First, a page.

I find #2 especially interesting. It's one thing to decide that one must die so that five may live. It's another to choose somebody else and shoot them without involving them in the decision. Why not ask the person if they are willing to sacrifice themselves? Why not sign an organ donor card and shoot yourself?
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Re: For the Greater Good: Moral Questions

Postby Freakish » Thu May 29, 2008 5:43 pm UTC

1. I wouldn't flip the switch, because I wouldn't kill a person. The five other deaths aren't my fault.
2. I wouldn't kill him. Same reason as #1.
3. Save the city.
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Re: For the Greater Good: Moral Questions

Postby CogDissident » Thu May 29, 2008 7:48 pm UTC

1: I would flip the switch as well. If there must be death, it must be minimized.
2: No. Those people are there partially because of their own actions, and partially because of life in general. The only ethical option is to find one of the terminally ill that could provide the most organs for other patients to save those patient's lives. If this is not an option, then it would still not be ethical to kill the man. Oddly, I can't seem to find why, because this is so similar to the first position where I would take an action to sacrifice one life to save many. And if the number were higher than five, I would certainly kill the man to save many more people.
3: Save the big town. I try to defer to the biggest reduction in loss of life.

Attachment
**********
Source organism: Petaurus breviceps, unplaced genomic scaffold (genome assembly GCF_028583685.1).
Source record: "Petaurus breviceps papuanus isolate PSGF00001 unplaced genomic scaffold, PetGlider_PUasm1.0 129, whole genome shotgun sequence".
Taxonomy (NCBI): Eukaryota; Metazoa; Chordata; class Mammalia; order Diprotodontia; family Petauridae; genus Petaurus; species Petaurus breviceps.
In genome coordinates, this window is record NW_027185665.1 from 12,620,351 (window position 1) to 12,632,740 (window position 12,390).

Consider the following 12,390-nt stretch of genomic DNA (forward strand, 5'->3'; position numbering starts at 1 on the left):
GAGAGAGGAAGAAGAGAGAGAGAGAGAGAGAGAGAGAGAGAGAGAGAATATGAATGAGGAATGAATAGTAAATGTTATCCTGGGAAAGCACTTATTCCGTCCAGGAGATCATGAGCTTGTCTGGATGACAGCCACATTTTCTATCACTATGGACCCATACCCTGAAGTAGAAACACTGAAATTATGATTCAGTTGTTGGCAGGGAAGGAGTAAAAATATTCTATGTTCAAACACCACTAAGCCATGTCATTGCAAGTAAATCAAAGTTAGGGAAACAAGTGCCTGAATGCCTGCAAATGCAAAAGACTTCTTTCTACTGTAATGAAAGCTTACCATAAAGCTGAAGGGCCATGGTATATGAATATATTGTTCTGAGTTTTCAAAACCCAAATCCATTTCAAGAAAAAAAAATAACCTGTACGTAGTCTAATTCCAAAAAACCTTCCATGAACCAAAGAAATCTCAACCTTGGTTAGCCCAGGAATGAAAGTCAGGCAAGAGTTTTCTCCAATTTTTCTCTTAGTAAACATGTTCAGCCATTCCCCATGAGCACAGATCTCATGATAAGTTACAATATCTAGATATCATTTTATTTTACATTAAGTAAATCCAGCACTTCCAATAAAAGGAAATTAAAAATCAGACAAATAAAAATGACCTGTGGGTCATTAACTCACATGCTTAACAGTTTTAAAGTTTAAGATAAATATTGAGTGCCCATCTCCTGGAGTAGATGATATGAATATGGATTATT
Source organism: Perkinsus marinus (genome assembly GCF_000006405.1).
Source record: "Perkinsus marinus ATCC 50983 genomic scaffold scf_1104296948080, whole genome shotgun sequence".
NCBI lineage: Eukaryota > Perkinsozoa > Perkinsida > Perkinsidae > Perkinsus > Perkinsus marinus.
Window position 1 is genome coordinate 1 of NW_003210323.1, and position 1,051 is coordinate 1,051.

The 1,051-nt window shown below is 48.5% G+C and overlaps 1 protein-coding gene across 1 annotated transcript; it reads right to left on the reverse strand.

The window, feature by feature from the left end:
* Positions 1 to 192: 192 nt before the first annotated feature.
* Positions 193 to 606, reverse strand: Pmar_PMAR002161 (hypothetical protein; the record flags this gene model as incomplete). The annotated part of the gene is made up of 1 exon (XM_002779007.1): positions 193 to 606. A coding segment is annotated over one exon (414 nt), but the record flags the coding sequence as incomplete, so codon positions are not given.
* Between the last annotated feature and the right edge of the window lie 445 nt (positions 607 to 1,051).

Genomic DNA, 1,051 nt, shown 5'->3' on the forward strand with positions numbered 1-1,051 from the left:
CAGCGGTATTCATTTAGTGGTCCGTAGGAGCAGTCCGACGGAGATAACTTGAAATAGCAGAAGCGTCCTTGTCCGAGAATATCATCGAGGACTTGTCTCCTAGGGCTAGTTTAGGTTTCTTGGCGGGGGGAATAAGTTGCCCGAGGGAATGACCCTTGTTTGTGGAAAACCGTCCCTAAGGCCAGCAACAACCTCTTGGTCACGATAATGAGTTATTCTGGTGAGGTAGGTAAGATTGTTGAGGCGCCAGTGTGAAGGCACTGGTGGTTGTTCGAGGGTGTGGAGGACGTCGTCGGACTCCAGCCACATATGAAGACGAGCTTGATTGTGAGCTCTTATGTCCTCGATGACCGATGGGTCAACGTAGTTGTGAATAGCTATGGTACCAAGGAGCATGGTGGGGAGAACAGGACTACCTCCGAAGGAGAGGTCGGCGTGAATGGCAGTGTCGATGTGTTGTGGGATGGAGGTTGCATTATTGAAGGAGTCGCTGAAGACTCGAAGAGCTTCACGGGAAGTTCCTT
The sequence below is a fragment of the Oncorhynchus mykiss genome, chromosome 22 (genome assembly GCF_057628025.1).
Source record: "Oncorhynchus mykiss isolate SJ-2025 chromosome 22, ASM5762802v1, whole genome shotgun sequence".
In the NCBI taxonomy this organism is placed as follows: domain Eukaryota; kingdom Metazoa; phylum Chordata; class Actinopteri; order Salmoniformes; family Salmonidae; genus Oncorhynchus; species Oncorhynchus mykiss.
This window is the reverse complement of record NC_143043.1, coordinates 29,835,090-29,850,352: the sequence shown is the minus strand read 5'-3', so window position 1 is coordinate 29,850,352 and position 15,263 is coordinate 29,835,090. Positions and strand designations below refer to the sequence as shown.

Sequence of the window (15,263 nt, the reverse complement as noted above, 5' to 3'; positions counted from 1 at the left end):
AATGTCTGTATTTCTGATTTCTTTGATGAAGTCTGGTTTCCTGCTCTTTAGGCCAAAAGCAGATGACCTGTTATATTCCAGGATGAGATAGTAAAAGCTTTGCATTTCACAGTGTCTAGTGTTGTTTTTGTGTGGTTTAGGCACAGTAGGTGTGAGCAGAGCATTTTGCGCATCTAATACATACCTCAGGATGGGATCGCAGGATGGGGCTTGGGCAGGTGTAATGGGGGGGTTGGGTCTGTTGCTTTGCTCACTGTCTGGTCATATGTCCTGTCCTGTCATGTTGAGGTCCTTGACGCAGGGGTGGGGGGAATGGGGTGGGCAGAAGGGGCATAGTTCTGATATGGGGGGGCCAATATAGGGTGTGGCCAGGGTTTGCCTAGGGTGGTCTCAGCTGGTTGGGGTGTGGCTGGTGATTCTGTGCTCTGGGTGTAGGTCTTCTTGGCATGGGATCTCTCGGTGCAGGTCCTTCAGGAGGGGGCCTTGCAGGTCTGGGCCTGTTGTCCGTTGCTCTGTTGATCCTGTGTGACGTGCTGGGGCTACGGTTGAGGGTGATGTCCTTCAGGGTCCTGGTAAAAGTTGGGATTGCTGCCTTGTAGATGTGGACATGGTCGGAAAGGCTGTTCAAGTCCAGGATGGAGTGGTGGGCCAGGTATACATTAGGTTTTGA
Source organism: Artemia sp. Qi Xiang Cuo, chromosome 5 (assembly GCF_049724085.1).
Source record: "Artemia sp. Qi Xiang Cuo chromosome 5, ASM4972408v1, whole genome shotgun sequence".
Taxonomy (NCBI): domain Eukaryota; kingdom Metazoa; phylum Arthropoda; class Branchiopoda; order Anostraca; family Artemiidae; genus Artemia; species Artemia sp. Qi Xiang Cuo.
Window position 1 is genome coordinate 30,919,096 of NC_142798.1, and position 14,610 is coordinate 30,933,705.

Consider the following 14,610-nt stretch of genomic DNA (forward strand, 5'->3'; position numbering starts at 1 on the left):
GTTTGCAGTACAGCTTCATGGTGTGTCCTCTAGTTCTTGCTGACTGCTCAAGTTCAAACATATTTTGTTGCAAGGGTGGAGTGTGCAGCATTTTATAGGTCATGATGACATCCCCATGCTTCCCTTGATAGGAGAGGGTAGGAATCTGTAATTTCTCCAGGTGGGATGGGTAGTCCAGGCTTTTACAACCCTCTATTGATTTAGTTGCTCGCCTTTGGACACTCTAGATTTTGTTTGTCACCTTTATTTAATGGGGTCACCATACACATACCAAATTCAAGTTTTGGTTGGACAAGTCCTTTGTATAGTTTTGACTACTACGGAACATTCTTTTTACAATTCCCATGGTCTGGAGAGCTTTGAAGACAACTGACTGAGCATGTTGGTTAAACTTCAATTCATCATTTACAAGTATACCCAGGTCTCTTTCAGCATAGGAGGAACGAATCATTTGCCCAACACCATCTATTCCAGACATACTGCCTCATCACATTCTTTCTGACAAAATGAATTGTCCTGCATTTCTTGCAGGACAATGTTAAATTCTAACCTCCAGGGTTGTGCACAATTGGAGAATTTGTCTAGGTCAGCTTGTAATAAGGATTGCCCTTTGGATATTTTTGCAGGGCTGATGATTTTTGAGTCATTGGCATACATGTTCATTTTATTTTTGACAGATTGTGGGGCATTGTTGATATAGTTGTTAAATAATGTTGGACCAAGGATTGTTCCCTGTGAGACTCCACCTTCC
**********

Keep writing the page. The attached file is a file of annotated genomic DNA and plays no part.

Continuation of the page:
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Re: For the Greater Good: Moral Questions

Postby CogDissident » Thu May 29, 2008 7:49 pm UTC

Hammer wrote:I find #2 especially interesting. It's one thing to decide that one must die so that five may live. It's another to choose somebody else and shoot them without involving them in the decision. Why not ask the person if they are willing to sacrifice themselves? Why not sign an organ donor card and shoot yourself?

Then you just change the question, what if several people are dying of a plague, and the only way to have enough blood transfusion to save them is to kill someone who is immune to it?

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Re: For the Greater Good: Moral Questions

Postby Ein2015 » Thu May 29, 2008 9:41 pm UTC

Morality is not a list of "what-ifs" but of axioms.

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Re: For the Greater Good: Moral Questions

Postby watch_wait_plot » Thu May 29, 2008 10:27 pm UTC

Axioms that are used to answer (and often given structure by) what ifs. They help people to understand and compare those axioms.

Back on track:
1) I would flip the switch.